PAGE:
Description
BACKGROUND OF INVENTION

This invention relates to the field of motor cooling and, more particularly, to an electric motor air cooler using an air-to-air heat exchanger.

Electric motors are used in a variety of settings. Industrial electric motors can have rated power outputs in the thousands of horsepower and can generate substantial heat during operation. If not properly dissipated, the heat can damage the motor and render it inoperable. Electric motors can often be sufficiently cooled by exposure to outside air. In the well-known "open frame" electric motor configuration, air from the surrounding environment circulates around the motor to achieve a usually satisfactory cooling rate.

The open frame configuration is unsuitable for some applications. For example, an electric motor can be required in environments containing explosive gases that could be detonated by a spark from the motor. An electric motor is often employed outdoors where the open frame motor can be undesirably exposed to the elements. The motor might also be operated in a dusty environment where dust could accumulate on the open frame motor causing overheating during operation.

To overcome the limitations of the open frame configuration, an "enclosed frame" configuration can be used. In the enclosed frame configuration, the electric motor is essentially surrounded by a closed frame to shield it from a deleterious substance or condition in the environment. To prevent excessive heat in the enclosed frame during motor operation, a cooling system is required to remove heat while still isolating the motor from the outside environment. The motor frame is typically open on one side to facilitate coupling with the cooling system, which is often mounted in an enclosure over the exposed side, forming an enclosed region about the motor. "Motor air" comprising air contained within the enclosed region is thereby isolated from the outside environment.

Generally, the cooling cycle for such a system begins when the motor air surrounding the motor is heated during operation. An internal fan circulates the heated air within the enclosure and into contact with the external surface of coolant tubes in a heat exchanger located in the enclosure. The heated motor air transfers heat to the heat exchanger, thereby producing cooled motor air. The cooled motor air returns toward the motor, and the cooling cycle repeats.

For such applications, the heat exchanger is typically either liquid-cooled or air-cooled. In the liquid-cooled heat exchanger, also known in this context as a "liquid-to-air" heat exchanger, a coolant liquid is circulated through the interior of the coolant tubes to facilitate transfer of heat from the heated motor air to the external environment. The air-cooled heat exchanger, also known in this context as an "air-to-air" heat exchanger, works on the same principle except that, instead of a liquid, "ambient air" comprising air from outside the enclosed region circulates through the interior of the heat exchanger coolant tubes. Liquid-cooled heat exchangers have achieved satisfactory results comparable to the cooling rate of the open frame configuration. However, electric motor operation can occur in locations where a liquid-cooled heat exchanger is not desirable or convenient. For example, in desert environments, difficulties can arise in obtaining an adequate coolant liquid source. In other environments, problems of liquid coolant freezing and leaking can arise.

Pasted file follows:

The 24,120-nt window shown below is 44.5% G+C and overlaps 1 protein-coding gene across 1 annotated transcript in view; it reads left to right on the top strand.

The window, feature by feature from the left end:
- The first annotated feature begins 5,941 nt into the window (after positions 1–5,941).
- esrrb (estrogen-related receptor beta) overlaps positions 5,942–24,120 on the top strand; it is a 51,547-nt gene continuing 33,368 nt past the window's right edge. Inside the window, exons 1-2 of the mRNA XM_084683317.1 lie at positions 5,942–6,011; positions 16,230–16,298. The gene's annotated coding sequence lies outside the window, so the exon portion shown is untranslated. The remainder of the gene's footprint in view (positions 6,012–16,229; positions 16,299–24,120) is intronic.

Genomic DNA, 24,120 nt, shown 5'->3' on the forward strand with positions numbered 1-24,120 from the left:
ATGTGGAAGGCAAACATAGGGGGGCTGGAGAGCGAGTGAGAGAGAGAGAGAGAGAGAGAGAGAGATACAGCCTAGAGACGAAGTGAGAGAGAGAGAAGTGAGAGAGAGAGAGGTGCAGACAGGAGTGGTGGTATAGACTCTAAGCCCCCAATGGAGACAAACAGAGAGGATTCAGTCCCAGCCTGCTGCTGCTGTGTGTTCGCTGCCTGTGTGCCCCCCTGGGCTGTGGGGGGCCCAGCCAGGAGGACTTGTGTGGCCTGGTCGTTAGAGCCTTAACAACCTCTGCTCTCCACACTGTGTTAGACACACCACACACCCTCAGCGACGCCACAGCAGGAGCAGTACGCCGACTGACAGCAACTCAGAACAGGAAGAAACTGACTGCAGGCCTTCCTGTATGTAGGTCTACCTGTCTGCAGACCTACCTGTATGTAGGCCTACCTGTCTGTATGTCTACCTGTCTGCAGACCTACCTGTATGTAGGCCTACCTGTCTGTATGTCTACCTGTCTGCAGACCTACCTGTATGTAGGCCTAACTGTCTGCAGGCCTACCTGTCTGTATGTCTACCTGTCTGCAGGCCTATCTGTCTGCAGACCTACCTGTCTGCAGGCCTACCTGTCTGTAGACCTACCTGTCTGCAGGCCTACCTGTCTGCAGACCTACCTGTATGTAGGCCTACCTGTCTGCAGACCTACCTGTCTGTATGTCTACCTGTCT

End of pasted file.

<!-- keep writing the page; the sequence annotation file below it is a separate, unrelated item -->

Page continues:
The air-to-air heat exchanger normally provides less cooling capacity than its liquid-to-air counterpart. In the conventional configuration, the air-to-air heat exchanger coolant tubes run above, and substantially parallel to, the motor drive shaft from one end of the cooling system enclosure to the other. A plenum is mounted on the enclosure at one end to channel a stream of ambient air, usually generated by a fan, into the interior of the coolant tubes at the ambient air intake end of the heat exchanger. The ambient air travels through the interior of the tubes without contacting the motor air within the enclosed region and exits at the exhaust end of the coolant tubes opposite the intake end.

Motor air is heated during motor operation. An internal fan circulates the motor air within the enclosure and into contact with the midsection of the coolant tubes of the heat exchanger. As it contacts the outside surface of the coolant tubes, the heated motor air transfers heat to the coolant tubes, which in turn transfer the heat to the ambient air flowing therein. The thereby cooled motor air then circulates among the heat exchanger coolant tubes at either the intake end or the exhaust end of the heat exchanger and back to the motor, wherein the cycle repeats, thereby cooling the motor.